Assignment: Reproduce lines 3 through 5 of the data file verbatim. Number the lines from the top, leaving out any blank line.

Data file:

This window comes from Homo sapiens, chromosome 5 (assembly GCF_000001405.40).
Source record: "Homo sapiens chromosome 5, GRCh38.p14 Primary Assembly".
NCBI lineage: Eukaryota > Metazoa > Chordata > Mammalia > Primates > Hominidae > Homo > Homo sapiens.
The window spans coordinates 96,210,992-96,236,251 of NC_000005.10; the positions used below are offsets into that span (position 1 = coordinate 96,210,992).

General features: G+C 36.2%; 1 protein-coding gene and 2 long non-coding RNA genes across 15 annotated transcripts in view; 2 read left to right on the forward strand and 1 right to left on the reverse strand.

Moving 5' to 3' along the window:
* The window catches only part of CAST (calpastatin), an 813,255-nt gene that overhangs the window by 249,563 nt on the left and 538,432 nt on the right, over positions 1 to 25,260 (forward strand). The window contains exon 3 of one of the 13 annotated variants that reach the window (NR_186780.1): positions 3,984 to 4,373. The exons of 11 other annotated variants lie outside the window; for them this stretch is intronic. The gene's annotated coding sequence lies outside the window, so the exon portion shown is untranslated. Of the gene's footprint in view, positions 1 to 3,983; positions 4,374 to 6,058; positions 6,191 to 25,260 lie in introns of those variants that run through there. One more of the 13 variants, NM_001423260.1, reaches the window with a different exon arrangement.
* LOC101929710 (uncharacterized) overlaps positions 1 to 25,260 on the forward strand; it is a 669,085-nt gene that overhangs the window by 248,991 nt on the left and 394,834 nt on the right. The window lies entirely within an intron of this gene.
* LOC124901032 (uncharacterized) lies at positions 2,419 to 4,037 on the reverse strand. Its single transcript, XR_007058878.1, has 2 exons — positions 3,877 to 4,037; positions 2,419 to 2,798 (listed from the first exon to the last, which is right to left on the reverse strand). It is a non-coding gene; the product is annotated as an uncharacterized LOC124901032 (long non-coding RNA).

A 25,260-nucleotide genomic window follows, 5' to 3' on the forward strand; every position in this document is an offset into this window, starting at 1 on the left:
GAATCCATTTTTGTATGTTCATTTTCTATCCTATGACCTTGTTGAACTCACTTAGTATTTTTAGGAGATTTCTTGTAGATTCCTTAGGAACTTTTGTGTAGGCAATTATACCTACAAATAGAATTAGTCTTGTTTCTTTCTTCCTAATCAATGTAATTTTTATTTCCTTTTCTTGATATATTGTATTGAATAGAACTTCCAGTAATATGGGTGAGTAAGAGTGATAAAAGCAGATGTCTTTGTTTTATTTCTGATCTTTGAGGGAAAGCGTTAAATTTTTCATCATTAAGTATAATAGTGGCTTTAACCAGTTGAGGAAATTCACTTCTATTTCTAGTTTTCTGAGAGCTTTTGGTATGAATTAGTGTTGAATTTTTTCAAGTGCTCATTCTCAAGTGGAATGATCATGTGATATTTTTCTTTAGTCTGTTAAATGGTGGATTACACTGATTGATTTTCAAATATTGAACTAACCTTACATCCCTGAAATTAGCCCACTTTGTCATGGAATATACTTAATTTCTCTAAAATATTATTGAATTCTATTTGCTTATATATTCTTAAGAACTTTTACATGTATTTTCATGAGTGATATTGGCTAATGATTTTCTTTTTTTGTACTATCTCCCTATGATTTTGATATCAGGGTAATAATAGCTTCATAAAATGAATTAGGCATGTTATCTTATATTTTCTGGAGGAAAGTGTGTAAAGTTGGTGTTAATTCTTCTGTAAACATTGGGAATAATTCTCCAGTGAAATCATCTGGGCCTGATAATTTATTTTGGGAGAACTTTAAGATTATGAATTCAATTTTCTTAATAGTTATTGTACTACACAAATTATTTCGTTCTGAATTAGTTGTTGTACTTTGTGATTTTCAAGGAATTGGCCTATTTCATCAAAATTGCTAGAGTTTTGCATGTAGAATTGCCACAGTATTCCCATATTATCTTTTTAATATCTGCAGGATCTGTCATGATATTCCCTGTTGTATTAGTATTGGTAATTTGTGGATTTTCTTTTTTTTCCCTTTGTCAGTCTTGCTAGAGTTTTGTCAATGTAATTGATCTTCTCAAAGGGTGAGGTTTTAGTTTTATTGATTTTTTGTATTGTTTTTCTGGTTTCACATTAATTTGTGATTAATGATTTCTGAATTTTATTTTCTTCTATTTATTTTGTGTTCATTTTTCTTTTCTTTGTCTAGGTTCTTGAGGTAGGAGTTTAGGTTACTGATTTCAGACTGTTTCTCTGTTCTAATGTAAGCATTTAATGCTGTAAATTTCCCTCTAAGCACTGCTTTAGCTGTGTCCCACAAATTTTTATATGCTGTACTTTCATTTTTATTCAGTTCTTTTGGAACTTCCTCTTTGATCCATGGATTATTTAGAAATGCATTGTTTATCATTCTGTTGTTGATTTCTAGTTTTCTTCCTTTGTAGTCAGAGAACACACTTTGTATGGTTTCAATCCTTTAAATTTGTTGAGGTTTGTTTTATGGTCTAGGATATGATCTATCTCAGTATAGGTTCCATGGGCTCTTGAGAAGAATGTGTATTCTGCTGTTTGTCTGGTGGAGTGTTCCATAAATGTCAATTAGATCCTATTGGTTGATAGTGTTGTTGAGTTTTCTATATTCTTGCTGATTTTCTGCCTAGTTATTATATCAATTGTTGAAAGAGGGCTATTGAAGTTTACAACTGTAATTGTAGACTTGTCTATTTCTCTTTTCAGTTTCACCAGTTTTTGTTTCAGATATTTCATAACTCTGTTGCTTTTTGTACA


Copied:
NCBI lineage: Eukaryota > Metazoa > Chordata > Mammalia > Primates > Hominidae > Homo > Homo sapiens.
The window spans coordinates 96,210,992-96,236,251 of NC_000005.10; the positions used below are offsets into that span (position 1 = coordinate 96,210,992).

General features: G+C 36.2%; 1 protein-coding gene and 2 long non-coding RNA genes across 15 annotated transcripts in view; 2 read left to right on the forward strand and 1 right to left on the reverse strand.